Tuesday, April 7, 2009

Goats Everywhere...

Meet Emma and Ben, two Boer goats. Boer goats are brown and white. You may have noticed that our Boer goats are also red. That's good 'ol South Carolina red clay. It doesn't come out of ANYTHING. (Notice it on their tails. Sigh.) Emma is Ben's mother. Boer goats are raised for meat, but these are pets.

Goat management is another issue that turns out to be more trouble than we thought. We did read up on goats before we got them, and everyone said that fencing is a major problem, since goats are escape artists and appear to have strong feelings about getting to that greener grass on the other side. But the fellow we got them from said that these were big goats and would love our pasture so much they wouldn't want to leave.
Ha, ha, ha.
We have barbed wire fencing around the entire property, divided into two pasture areas, one of which contains the pond. When the two Boer goats arrived, we realized to our dismay that one was a kid. The owner said he wouldn't stray far from mama. And he doesn't stray far -- just to the other side of the fence, which drives her wild, so she pushes through any available opening to get to him. It turns out there are a lot of available openings.
Most are now plugged up with anything we could find, but none of it is quite enough. So Sunday we're having someone come to hot-wire the top and bottom strands so they'll get a slight shock if they try to get through.
I really, really hope it works. We're spending a lot of time chasing goats right now. (If we don't, they'll eat our new landscaping around the house, and possibly get out into the road.) They're tame enough that they'll eat out of our hands, but they don't like getting chased back into the pasture, and we don't like doing it.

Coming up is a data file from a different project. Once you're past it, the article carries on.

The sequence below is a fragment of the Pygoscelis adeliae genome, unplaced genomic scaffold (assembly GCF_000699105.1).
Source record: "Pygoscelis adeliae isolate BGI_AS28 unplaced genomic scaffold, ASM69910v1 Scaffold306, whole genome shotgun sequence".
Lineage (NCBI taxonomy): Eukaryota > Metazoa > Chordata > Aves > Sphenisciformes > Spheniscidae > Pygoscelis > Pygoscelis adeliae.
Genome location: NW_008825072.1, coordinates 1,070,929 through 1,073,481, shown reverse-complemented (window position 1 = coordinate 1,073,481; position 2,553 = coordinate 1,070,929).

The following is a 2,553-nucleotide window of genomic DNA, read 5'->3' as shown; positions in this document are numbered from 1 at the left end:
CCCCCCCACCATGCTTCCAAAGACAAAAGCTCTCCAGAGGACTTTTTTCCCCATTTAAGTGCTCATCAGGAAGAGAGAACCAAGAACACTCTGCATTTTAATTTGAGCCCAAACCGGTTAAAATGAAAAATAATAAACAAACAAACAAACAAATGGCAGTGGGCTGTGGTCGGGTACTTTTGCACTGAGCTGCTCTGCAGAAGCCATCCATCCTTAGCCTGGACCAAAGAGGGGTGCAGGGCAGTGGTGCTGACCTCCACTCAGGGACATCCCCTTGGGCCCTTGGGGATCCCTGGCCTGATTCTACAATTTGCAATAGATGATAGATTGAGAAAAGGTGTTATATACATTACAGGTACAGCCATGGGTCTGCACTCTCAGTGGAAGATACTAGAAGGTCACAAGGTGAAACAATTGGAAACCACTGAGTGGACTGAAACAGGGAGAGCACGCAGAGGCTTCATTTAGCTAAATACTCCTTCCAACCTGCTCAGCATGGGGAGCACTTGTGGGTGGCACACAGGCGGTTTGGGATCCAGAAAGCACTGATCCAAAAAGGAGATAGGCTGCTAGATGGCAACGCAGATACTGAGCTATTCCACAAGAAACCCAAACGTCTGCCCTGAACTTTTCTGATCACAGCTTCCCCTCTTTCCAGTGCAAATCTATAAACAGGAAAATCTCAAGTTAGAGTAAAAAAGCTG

This property was originally set up for cattle. When we decided to get horses, we learned that horse people don't consider barbed wire safe for horses. In fact, when we visited a local equine rescue facility, we found that they won't even give a horse to someone with barbed wire fencing. The fear is that the horse will bolt, and get entangled in the wire, seriously injuring itself.
This is one of those areas where we're finding a big gulf between what should be done...and what country people actually do. Most of the locals we mentioned this to told us that they've had horses with barbed wire their whole lives and never have had a problem. We've found several people willing to give us horses who have no issue with our having barbed wire, including the lady we got Gus and Tina from. Since it would be a small forture to re-fence the place, we're just electrifying the fence and hoping they're right.

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